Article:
Our Team

Cynthia Osborne, PhD

Executive Director and Professor of Early Childhood Education and Policy at Peabody College at Vanderbilt University

Dr. Cynthia Osborne is the founder and executive director of the national Prenatal-to-3 Policy Impact Center, home of the 50-state Prenatal-to-3 State Policy Roadmap and the Prenatal-to-3 Policy Clearinghouse. In 2021, she joined the faculty at Vanderbilt University’s Peabody College of Education and Human Development as a Professor of Early Childhood Education and Policy. Previously, she was faculty at LBJ School of Public Affairs at The University of Texas at Austin for over 16 years and served as the Associate Dean for Academic Strategies for 3-1/2 of those years.

In 2012, Osborne founded and directed the successful Child and Family Research Partnership (CFRP), a nonpartisan research group at the LBJ School. The CFRP engaged in rigorous qualitative and quantitative research and evaluation work for federal and state agencies and large non-governmental organizations to strengthen families and enhance public policy. Major research areas included early childhood investments, family supports, fatherhood, child welfare, and adolescent health. CFRP’s evaluation services transitioned to the Prenatal-to-3 Policy Impact Center at Vanderbilt University in early 2022.

Osborne is a 2023 Aspen Institute Ascend Fellow. She was also an appointed member of the well-known National Academies of Sciences, Engineering, and Medicine Committee to Reduce Child Poverty by Half in Ten Years.

Osborne previously served as director of the Project on Education Effectiveness and Quality, an LBJ School initiative that measured state educator preparation programs’ influence on student achievement. She also served as the Chair of the Responsible Fatherhood working group for the Fatherhood Research and Practice Network, a long-term project of the federal Office of Planning, Research and Evaluation.

Osborne’s teaching and research interests are in the areas of social policy, poverty and inequality, family and child wellbeing, and family demography. She has extensive experience leading long-term evaluations of state and national programs, with the aim of helping organizations understand what works and how to ensure sustainable implementation of effective policies. Her work includes evaluations of Texas’s home visiting program, one of the largest in the country, and many critical state-level child welfare and child support programs.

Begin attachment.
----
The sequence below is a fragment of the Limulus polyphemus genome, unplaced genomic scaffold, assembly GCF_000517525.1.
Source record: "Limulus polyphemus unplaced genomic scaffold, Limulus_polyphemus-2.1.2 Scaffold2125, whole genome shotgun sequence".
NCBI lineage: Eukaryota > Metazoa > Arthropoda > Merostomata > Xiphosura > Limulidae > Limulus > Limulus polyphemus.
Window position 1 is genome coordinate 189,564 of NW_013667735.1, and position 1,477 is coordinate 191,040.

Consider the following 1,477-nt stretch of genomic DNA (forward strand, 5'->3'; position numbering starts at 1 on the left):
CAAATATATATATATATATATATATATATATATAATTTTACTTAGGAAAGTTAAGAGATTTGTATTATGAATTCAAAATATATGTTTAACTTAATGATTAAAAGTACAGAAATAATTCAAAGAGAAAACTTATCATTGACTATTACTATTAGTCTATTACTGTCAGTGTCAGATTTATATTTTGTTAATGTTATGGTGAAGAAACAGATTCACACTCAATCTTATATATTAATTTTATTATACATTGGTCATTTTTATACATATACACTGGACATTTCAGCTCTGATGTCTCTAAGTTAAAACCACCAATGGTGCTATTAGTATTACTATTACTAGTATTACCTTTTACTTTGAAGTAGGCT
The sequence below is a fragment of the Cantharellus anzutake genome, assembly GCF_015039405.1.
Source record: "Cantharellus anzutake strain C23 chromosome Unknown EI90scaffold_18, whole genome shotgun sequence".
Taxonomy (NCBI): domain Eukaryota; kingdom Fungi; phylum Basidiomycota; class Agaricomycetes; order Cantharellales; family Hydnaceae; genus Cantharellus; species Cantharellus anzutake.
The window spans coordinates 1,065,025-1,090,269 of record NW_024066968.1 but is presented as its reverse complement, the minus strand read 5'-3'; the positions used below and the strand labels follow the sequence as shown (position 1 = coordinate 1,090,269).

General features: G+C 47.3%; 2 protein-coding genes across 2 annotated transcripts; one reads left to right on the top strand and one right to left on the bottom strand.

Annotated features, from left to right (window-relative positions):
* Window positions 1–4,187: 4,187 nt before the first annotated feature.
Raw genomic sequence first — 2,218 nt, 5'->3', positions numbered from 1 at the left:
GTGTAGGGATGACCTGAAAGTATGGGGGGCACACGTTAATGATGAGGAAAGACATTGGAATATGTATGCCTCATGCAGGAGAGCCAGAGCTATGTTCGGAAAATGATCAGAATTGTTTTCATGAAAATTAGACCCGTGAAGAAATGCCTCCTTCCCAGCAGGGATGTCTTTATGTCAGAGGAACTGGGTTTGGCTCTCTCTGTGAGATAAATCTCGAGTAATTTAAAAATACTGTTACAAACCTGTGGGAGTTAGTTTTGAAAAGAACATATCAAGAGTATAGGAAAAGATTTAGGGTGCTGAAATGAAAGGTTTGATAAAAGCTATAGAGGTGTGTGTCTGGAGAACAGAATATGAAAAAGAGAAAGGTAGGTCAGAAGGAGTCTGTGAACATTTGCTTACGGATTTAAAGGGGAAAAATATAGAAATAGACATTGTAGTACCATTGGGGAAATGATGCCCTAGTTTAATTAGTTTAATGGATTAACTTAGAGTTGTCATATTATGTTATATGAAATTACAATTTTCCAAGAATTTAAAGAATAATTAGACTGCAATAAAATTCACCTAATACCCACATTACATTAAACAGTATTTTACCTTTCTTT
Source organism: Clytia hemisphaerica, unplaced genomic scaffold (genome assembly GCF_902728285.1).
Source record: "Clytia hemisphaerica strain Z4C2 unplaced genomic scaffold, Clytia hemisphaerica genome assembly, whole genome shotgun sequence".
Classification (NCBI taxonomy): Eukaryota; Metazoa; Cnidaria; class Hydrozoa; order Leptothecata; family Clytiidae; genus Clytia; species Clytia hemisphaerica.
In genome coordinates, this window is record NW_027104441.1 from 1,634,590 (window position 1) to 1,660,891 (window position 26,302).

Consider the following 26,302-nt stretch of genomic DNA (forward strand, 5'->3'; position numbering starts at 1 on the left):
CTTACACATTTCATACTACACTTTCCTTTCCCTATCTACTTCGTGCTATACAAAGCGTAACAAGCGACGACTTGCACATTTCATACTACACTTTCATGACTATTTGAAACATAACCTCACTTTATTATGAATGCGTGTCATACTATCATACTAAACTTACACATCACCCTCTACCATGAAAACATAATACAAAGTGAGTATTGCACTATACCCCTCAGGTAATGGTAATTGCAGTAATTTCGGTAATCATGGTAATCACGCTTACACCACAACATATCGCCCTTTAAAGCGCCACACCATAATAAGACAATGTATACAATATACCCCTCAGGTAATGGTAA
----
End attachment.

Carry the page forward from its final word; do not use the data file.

Osborne holds a Ph.D. in Demography and Public Affairs from Princeton University, an MPP from Harvard’s Kennedy School of Government, and an MA in Education from Claremont Graduate University. Previously, Osborne taught middle school in a lower-income school in California. She considers that job the toughest and most rewarding of her career. She enjoys spending time with her husband and two adult daughters, as well as spoiling their two large beasts (dogs). She is also an avid reader of nonfiction and historical fiction novels.

Dr. Osborne’s CV

Download high resolution photo of Dr. Osborne

Authored Content

States and community organizations can increase awareness of credits. Increasingly, the state and federal government use tax credits, such as the child tax credit and the earned income tax credit, to support families with low
Evaluating Texas’s in-kind and monetary assistance during COVID-19 To promote nurturing and responsive parent-child relationships and healthy home environments, states can offer home visiting programs to expectant and new parents with young children. During the
Impacts on workers, families, and the state budget

Follow us: